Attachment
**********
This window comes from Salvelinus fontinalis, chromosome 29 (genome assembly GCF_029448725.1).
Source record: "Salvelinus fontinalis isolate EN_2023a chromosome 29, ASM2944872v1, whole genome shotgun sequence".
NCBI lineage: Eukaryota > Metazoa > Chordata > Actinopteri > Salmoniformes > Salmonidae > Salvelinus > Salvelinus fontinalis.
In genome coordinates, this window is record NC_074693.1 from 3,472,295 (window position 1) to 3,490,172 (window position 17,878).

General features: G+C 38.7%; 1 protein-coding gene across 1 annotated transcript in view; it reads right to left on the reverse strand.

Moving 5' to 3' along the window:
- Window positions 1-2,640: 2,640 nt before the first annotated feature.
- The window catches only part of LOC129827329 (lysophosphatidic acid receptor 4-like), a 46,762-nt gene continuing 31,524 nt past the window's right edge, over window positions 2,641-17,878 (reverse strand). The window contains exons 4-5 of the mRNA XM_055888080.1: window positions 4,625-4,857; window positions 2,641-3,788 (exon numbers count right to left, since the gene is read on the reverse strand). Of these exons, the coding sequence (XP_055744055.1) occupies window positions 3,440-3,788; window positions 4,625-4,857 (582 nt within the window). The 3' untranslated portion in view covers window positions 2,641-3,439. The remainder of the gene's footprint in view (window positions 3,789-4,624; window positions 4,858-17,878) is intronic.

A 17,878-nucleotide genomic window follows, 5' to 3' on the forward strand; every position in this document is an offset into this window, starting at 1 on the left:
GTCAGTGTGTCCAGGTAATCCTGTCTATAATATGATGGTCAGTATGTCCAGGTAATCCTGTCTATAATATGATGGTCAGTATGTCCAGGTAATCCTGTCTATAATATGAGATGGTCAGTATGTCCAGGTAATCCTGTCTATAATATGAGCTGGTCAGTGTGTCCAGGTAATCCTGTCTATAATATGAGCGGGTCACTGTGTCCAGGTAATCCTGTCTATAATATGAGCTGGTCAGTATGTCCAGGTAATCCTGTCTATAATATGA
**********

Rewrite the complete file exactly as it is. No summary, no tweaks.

This window comes from Salvelinus fontinalis, chromosome 29 (genome assembly GCF_029448725.1).
Source record: "Salvelinus fontinalis isolate EN_2023a chromosome 29, ASM2944872v1, whole genome shotgun sequence".
NCBI lineage: Eukaryota > Metazoa > Chordata > Actinopteri > Salmoniformes > Salmonidae > Salvelinus > Salvelinus fontinalis.
In genome coordinates, this window is record NC_074693.1 from 3,472,295 (window position 1) to 3,490,172 (window position 17,878).

General features: G+C 38.7%; 1 protein-coding gene across 1 annotated transcript in view; it reads right to left on the reverse strand.

Moving 5' to 3' along the window:
- Window positions 1-2,640: 2,640 nt before the first annotated feature.
- The window catches only part of LOC129827329 (lysophosphatidic acid receptor 4-like), a 46,762-nt gene continuing 31,524 nt past the window's right edge, over window positions 2,641-17,878 (reverse strand). The window contains exons 4-5 of the mRNA XM_055888080.1: window positions 4,625-4,857; window positions 2,641-3,788 (exon numbers count right to left, since the gene is read on the reverse strand). Of these exons, the coding sequence (XP_055744055.1) occupies window positions 3,440-3,788; window positions 4,625-4,857 (582 nt within the window). The 3' untranslated portion in view covers window positions 2,641-3,439. The remainder of the gene's footprint in view (window positions 3,789-4,624; window positions 4,858-17,878) is intronic.

A 17,878-nucleotide genomic window follows, 5' to 3' on the forward strand; every position in this document is an offset into this window, starting at 1 on the left:
GTCAGTGTGTCCAGGTAATCCTGTCTATAATATGATGGTCAGTATGTCCAGGTAATCCTGTCTATAATATGATGGTCAGTATGTCCAGGTAATCCTGTCTATAATATGAGATGGTCAGTATGTCCAGGTAATCCTGTCTATAATATGAGCTGGTCAGTGTGTCCAGGTAATCCTGTCTATAATATGAGCGGGTCACTGTGTCCAGGTAATCCTGTCTATAATATGAGCTGGTCAGTATGTCCAGGTAATCCTGTCTATAATATGA